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"By their own admission they're not being as aggressive, or as assertive as possible," he said.
Ron Smith, President of the Seattle Police Officers Guild, offered a similar assessment. Smith said that since a 2011 Justice Department investigation, which led to the current reform process, patrol officers have changed the way they approach low-level crime. They might not chase a suspect who steals a six-pack of beer, because they do not want to create a situation where the suspect might fall and get hurt. “Officers are working smarter," he said.
What is driving the enforcement trends in the report is far from clear, according to U.S. Attorney Durkan. Police are stopping and arresting far fewer people in Seattle for marijuana-related infractions, she notes. But "we can't tell from these datasets how many of those stops that are not happening now are due to the policy change and not policing change."
Nobody at the Seattle Police Department was available to comment on the report on Friday.
Asked about the report a few days after it was presented, Lisa Daugaard, a public defender who co-chairs the Community Police Commission, seemed to echo some of the views that Durkan would later express. "I'm confident," said Daugaard, "that there are multiple causes underlying those numbers."
To make her point, Daugaard referred to a 2010 incident that occurred near Franklin High School. During that incident, a shoving match broke out after an officer stopped a teenage girl for jaywalking. When another girl jumped in, the officer punched the second girl in the face. After that, said Daugaard, city officials questioned whether jaywalking citations should be a priority. Officers began taking a gentler approach, simply engaging in friendly conversations with pedestrians who were not using crosswalks. As a result, she said, "far fewer jaywalking citations are being issued in recent years. It doesn't mean officers are lazy, and it doesn't mean officers are mad at the Justice Department."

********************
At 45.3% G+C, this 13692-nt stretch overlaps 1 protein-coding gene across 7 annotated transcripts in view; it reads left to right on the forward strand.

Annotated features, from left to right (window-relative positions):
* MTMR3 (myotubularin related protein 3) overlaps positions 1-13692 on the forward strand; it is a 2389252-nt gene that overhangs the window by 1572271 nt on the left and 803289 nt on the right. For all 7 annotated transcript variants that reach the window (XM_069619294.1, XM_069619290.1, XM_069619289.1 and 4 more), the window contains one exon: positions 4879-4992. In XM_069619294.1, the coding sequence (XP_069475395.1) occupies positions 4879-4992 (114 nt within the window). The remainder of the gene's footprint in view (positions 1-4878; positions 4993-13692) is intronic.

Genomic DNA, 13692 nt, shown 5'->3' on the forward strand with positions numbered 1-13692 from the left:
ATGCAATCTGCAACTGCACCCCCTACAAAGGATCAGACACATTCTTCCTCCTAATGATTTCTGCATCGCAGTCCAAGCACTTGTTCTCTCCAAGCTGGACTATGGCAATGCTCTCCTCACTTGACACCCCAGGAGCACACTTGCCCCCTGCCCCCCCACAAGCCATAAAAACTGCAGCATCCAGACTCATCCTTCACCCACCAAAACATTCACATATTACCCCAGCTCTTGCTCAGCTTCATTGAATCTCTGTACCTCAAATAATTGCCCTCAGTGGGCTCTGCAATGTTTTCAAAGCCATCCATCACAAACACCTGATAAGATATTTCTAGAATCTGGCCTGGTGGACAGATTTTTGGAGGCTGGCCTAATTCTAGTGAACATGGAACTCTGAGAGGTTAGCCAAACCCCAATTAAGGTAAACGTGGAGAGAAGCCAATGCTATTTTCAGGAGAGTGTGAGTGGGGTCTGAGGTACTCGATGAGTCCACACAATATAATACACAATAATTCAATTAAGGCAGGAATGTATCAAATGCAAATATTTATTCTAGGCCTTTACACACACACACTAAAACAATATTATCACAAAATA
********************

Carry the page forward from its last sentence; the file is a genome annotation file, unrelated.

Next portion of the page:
According to Mayor Murray, the report came somewhat unexpectedly. The chief of police knew of its existence only "shortly before" it was presented to the Community Police Commission. His office, said the mayor, found out the day before. While the mayor does not plan to devote much time to figuring out why the data was released the way it was, his office is continuing to dig into the information.
In the meantime, Murray has his eye on bigger data-related issues in the department. "I am going to figure out how we make a police department function that collects data that actually matters in reducing crime and or deals with police who are not being good players," Murray said. "That's what we're going to focus on."
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